But the polls don’t lie and even if they don’t understand it, unionists can’t deny the consistent support for independence in recent surveys or the First Minister’s huge approval ratings. It’s hardly surprising Mr Johnson thinks devolution has been a disaster, and if the pandemic has proved anything it’s that no amount of money will be enough to placate nationalists and that popularity can’t be bought.
The recent Scottish social attitudes survey showed trust in the Scottish government to make fair decisions stood at 37 per cent compared to just 11 for the UK government and a clue lies in startling figures from the Office of National Statistics this month showing an astonishing 39 per cent of Scottish jobs are in the public sector, which translates into an awful lot of families reliant on the tax-payer for their household income, and a lot of voters who won’t react well to Chancellor Rishi Sunak’s public sector pay freeze, even if they’re unaffected.
Like it or not, the Scottish economy relies on UK private sector taxes, so who can blame English Conservative members, and presumably a majority of English people, for thinking an ungrateful Scotland should take its overdraft elsewhere. And those new Northern Conservative MPs must wonder how transformative it would be if the metaphorical bullion train terminated at Newcastle Central rather than rolling on to Waverley.
Following the Prime Minister’s admission, there has been no shortage of advice about what he should do, much of it the fantasy politics game of constitutional reform and the recreation of Dark Ages kingdoms in a new federation, for which the chattering classes have an endless appetite and English voters regard with justified suspicion.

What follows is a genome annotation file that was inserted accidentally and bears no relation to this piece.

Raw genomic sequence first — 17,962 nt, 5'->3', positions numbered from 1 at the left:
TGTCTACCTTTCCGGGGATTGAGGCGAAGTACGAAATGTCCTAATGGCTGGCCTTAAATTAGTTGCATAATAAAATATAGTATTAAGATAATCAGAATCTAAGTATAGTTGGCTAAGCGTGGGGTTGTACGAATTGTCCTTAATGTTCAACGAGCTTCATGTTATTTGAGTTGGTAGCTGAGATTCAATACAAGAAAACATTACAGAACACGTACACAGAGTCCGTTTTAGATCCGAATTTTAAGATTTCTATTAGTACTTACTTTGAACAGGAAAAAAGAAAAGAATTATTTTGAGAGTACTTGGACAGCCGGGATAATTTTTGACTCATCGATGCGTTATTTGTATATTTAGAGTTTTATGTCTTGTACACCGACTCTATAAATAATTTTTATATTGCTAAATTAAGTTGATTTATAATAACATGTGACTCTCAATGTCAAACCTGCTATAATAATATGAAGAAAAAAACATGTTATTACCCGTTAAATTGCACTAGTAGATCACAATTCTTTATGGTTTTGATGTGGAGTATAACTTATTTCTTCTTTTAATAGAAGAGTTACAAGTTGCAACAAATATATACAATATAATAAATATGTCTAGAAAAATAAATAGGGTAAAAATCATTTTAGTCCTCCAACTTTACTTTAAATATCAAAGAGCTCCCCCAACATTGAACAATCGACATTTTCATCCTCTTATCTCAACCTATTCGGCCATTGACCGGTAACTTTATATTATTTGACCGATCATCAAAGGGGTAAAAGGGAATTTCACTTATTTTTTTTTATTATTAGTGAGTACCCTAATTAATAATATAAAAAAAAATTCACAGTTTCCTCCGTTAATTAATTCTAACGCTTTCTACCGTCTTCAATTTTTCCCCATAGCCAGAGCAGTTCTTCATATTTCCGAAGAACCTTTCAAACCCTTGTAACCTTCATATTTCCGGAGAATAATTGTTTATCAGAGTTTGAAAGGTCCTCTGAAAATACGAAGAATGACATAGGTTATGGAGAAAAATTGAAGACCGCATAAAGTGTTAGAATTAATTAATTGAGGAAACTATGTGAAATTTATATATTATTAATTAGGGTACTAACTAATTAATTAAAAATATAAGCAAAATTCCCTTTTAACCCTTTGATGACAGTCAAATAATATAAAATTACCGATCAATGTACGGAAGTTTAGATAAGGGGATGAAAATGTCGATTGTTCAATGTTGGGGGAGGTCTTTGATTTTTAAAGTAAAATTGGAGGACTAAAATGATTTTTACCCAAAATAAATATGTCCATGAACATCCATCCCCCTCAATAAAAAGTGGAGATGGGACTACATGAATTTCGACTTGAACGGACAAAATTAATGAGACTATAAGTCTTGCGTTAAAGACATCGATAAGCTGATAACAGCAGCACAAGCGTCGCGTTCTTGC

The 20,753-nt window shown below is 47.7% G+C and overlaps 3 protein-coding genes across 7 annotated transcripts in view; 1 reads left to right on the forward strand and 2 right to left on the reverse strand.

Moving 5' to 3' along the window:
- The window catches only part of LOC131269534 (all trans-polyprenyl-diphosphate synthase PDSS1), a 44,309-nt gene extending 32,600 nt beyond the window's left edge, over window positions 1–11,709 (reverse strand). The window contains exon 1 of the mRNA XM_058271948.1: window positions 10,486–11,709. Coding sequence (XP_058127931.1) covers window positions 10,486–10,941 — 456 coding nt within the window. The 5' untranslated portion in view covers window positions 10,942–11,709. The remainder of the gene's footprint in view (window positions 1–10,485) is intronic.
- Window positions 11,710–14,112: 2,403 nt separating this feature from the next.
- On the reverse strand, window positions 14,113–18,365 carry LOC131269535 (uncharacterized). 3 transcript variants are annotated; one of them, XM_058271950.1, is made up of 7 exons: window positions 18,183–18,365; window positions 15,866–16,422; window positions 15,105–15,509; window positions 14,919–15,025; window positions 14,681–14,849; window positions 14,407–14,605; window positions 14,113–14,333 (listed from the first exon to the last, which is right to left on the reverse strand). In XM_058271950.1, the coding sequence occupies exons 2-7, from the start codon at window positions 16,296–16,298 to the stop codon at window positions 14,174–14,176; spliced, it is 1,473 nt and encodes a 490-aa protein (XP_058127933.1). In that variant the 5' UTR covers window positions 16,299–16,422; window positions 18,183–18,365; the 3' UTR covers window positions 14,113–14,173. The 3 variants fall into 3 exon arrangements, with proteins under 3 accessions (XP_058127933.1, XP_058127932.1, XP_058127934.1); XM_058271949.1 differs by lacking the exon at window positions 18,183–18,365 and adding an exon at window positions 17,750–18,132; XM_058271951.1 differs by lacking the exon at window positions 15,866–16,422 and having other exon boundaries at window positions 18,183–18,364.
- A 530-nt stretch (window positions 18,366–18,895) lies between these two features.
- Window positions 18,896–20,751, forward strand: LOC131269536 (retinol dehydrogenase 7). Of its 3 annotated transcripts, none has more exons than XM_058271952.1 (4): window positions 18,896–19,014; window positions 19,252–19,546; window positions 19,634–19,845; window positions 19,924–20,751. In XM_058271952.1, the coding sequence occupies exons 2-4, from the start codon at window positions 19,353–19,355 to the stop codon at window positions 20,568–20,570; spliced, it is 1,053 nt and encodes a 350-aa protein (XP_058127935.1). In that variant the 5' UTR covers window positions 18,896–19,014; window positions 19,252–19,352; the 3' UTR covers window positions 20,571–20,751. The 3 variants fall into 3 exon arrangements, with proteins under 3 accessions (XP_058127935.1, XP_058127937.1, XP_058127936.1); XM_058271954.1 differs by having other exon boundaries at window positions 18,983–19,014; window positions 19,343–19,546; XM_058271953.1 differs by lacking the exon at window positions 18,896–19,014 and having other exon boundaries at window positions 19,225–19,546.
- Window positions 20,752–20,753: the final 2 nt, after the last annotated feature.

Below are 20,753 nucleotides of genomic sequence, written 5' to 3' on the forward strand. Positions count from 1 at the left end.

The German federal system and admittedly better German Covid rates are cited as an example of how a reformed Britain could function, as if the devolved nations don’t have full autonomy over their health services.
When it comes to the economies of small countries, nationalist-Remainers are usually keen to claim how much better small northern states perform compared to the supposedly failing British state, but a comparison of European unemployment levels published this month paints a different picture.
In Scotland, it’s 4.5 per cent (UK 4.4) but, with monetary policy constrained by the Euro, it’s 7.4 in Ireland, 8.4 in Finland and 9 per cent in Sweden, the latter allied with Denmark (6.1) in a bitter row over financing the bail-out of stricken southern EU states. Outside the EU, Norwegian unemployment is now at 5.3 per cent.
Constitutional and bureaucratic upheaval which would cost billions might be great for lawyers and politicians – and public sector employment – but like devolution in 1997 will not make independence go away or make a jot of difference to the way SNP voters regard London. Devolution can’t be undone and the UK cash tap can’t be turned off, but Scottish voters need to accept that’s precisely what independence will mean.
For the Prime Minister, he’ll be aware of Sir Winston Churchill’s advice and he doesn’t have much alternative: keep buggering on.